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Technology enhanced assessment in complex collaborative settings

Technology enhanced assessment in complex collaborative settings Building upon discussions by the Assessment Working Group at EDUsummIT 2013, this article reviews recent developments in technology enabled assessments of collaborative problem solving in order to point out where computerised assessments are particularly useful (and where non-computerised assessments need to be retained or developed) while assuring that the purposes and designs are transparent and empowering for teachers and learners. Technology enabled assessments of higher order critical thinking in a collaborative social context can provide data about the actions, communications and products created by a learner in a designed task space. Principled assessment design is required in order for such a space to provide trustworthy evidence of learning, and the design must incorporate and take account of the engagement of the audiences for the assessment as well as vary with the purposes and contexts of the assessment. Technology enhanced assessment enables in-depth unobtrusive documentation or ‘quiet assessment’ of the many layers and dynamics of authentic performance and allows greater flexibility and dynamic interactions in and among the design features. Most important for assessment FOR learning, are interactive features that allow the learner to turn up or down the intensity, amount and sharpness of the information needed for self-absorption and adoption of the feedback. Most important in assessment OF learning, are features that compare the learner with external standards of performance. Most important in assessment AS learning, are features that allow multiple performances and a wide array of affordances for authentic action, communication and the production of artefacts. http://www.deepdyve.com/assets/images/DeepDyve-Logo-lg.png Education and Information Technologies Springer Journals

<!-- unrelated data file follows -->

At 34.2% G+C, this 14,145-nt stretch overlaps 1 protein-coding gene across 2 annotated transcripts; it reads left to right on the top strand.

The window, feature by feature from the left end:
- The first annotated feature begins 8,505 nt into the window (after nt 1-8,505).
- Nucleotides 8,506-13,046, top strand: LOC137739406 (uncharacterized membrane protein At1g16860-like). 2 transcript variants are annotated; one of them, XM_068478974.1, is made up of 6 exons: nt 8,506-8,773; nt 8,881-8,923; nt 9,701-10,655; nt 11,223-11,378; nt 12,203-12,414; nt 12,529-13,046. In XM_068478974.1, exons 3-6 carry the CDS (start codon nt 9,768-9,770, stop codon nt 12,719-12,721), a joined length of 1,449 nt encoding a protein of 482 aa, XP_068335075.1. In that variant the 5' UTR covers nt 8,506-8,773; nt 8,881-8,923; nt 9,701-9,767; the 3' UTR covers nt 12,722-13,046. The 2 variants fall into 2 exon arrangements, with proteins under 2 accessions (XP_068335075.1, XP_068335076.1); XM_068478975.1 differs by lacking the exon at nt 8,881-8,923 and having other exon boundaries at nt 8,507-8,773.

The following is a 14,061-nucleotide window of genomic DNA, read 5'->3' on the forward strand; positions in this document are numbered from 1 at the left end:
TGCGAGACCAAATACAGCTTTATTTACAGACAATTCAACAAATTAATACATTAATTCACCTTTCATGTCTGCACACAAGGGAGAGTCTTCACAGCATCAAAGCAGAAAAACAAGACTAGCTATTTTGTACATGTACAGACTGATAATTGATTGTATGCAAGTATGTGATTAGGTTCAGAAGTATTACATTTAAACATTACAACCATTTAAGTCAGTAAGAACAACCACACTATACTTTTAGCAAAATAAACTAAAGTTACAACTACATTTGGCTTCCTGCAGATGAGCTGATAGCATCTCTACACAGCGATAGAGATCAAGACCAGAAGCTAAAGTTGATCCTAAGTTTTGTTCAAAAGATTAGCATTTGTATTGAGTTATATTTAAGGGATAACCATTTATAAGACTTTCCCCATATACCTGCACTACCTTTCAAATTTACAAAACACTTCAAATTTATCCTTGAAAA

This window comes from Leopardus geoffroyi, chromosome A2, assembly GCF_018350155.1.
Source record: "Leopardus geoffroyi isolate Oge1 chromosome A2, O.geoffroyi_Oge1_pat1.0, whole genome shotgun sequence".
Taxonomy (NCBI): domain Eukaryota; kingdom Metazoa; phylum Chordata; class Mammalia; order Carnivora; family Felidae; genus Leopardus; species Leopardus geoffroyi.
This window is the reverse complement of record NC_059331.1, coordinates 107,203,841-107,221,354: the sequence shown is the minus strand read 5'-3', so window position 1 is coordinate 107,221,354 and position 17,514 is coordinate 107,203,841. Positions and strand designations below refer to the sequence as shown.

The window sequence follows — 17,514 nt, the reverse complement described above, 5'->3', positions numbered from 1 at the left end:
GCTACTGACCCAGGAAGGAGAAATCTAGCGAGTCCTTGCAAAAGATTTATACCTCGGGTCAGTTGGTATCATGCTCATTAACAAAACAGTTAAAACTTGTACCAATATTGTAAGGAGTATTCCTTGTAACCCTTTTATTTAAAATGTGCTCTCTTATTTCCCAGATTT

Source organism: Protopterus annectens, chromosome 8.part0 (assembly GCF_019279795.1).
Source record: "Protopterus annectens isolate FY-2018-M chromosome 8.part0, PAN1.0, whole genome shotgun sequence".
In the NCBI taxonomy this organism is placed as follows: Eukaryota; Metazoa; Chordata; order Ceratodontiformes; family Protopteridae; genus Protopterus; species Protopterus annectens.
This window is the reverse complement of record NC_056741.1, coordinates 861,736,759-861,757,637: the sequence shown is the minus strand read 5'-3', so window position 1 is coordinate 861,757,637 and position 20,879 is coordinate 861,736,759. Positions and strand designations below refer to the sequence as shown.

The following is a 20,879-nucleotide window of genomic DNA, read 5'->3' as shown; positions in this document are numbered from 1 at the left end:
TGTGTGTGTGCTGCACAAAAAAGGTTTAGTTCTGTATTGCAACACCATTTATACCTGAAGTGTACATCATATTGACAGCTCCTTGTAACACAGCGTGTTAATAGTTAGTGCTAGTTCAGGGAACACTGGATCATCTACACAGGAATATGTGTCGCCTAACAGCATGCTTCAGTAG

Technology enhanced assessment in complex collaborative settings

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References (44)

Publisher
Springer Journals
Copyright
Copyright © 2015 by Springer Science+Business Media New York
Subject
Computer Science; Computers and Education; Educational Technology; User Interfaces and Human Computer Interaction; Education (general); Information Systems Applications (incl. Internet); Computer Appl. in Social and Behavioral Sciences
ISSN
1360-2357
eISSN
1573-7608
DOI
10.1007/s10639-015-9413-5
Publisher site
See Article on Publisher Site

Abstract

Building upon discussions by the Assessment Working Group at EDUsummIT 2013, this article reviews recent developments in technology enabled assessments of collaborative problem solving in order to point out where computerised assessments are particularly useful (and where non-computerised assessments need to be retained or developed) while assuring that the purposes and designs are transparent and empowering for teachers and learners. Technology enabled assessments of higher order critical thinking in a collaborative social context can provide data about the actions, communications and products created by a learner in a designed task space. Principled assessment design is required in order for such a space to provide trustworthy evidence of learning, and the design must incorporate and take account of the engagement of the audiences for the assessment as well as vary with the purposes and contexts of the assessment. Technology enhanced assessment enables in-depth unobtrusive documentation or ‘quiet assessment’ of the many layers and dynamics of authentic performance and allows greater flexibility and dynamic interactions in and among the design features. Most important for assessment FOR learning, are interactive features that allow the learner to turn up or down the intensity, amount and sharpness of the information needed for self-absorption and adoption of the feedback. Most important in assessment OF learning, are features that compare the learner with external standards of performance. Most important in assessment AS learning, are features that allow multiple performances and a wide array of affordances for authentic action, communication and the production of artefacts.

Journal

Education and Information TechnologiesSpringer Journals

Published: Jun 13, 2015

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